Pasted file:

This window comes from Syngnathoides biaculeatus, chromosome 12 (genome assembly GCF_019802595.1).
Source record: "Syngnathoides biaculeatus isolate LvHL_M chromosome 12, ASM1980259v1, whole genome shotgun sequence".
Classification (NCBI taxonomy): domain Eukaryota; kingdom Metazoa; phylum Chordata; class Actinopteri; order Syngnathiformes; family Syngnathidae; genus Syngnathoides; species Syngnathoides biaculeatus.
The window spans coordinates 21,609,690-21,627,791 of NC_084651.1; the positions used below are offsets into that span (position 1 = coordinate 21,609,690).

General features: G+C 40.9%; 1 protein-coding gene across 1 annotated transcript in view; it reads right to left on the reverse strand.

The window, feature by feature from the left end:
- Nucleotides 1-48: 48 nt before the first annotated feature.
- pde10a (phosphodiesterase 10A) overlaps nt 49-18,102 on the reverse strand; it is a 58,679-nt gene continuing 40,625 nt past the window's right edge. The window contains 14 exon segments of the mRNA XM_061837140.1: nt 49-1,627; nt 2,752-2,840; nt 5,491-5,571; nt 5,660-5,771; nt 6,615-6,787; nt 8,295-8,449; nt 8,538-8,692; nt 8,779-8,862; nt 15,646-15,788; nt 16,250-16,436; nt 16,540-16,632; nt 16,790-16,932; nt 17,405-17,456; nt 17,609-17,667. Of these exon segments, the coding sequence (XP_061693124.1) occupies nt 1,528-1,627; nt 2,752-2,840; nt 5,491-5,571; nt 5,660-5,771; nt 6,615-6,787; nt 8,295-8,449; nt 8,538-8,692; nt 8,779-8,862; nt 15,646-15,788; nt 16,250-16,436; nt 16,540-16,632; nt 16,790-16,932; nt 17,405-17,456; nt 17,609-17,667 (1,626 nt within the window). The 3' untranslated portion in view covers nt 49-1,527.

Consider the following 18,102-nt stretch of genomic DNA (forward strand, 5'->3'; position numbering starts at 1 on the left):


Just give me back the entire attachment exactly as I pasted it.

This window comes from Syngnathoides biaculeatus, chromosome 12 (genome assembly GCF_019802595.1).
Source record: "Syngnathoides biaculeatus isolate LvHL_M chromosome 12, ASM1980259v1, whole genome shotgun sequence".
Classification (NCBI taxonomy): domain Eukaryota; kingdom Metazoa; phylum Chordata; class Actinopteri; order Syngnathiformes; family Syngnathidae; genus Syngnathoides; species Syngnathoides biaculeatus.
The window spans coordinates 21,609,690-21,627,791 of NC_084651.1; the positions used below are offsets into that span (position 1 = coordinate 21,609,690).

General features: G+C 40.9%; 1 protein-coding gene across 1 annotated transcript in view; it reads right to left on the reverse strand.

The window, feature by feature from the left end:
- Nucleotides 1-48: 48 nt before the first annotated feature.
- pde10a (phosphodiesterase 10A) overlaps nt 49-18,102 on the reverse strand; it is a 58,679-nt gene continuing 40,625 nt past the window's right edge. The window contains 14 exon segments of the mRNA XM_061837140.1: nt 49-1,627; nt 2,752-2,840; nt 5,491-5,571; nt 5,660-5,771; nt 6,615-6,787; nt 8,295-8,449; nt 8,538-8,692; nt 8,779-8,862; nt 15,646-15,788; nt 16,250-16,436; nt 16,540-16,632; nt 16,790-16,932; nt 17,405-17,456; nt 17,609-17,667. Of these exon segments, the coding sequence (XP_061693124.1) occupies nt 1,528-1,627; nt 2,752-2,840; nt 5,491-5,571; nt 5,660-5,771; nt 6,615-6,787; nt 8,295-8,449; nt 8,538-8,692; nt 8,779-8,862; nt 15,646-15,788; nt 16,250-16,436; nt 16,540-16,632; nt 16,790-16,932; nt 17,405-17,456; nt 17,609-17,667 (1,626 nt within the window). The 3' untranslated portion in view covers nt 49-1,527.

Consider the following 18,102-nt stretch of genomic DNA (forward strand, 5'->3'; position numbering starts at 1 on the left):